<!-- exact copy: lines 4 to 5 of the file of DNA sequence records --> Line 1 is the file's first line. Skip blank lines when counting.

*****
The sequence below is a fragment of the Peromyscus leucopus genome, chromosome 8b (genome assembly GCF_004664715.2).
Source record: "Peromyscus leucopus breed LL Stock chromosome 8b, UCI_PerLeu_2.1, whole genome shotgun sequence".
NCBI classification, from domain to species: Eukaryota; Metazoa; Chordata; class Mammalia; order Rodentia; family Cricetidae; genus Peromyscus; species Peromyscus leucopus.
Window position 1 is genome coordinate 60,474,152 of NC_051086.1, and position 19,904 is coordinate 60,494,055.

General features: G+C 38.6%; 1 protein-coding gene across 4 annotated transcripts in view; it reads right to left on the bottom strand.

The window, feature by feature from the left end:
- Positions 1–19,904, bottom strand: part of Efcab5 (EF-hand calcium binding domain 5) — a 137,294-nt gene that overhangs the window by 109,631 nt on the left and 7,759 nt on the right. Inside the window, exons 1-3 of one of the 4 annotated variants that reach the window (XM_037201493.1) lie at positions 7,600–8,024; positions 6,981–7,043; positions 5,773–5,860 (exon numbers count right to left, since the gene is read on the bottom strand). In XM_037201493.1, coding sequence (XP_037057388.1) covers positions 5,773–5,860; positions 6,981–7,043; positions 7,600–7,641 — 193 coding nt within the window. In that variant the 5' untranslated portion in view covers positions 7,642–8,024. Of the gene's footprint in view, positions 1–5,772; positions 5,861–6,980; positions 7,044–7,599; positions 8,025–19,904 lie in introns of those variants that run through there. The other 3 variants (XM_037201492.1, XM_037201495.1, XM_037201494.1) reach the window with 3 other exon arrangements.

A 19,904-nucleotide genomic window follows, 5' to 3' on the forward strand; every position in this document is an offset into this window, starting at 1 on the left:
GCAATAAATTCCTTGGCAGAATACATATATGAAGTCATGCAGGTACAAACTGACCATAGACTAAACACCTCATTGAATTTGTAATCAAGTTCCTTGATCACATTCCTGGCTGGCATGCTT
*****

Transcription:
Window position 1 is genome coordinate 60,474,152 of NC_051086.1, and position 19,904 is coordinate 60,494,055.

General features: G+C 38.6%; 1 protein-coding gene across 4 annotated transcripts in view; it reads right to left on the bottom strand.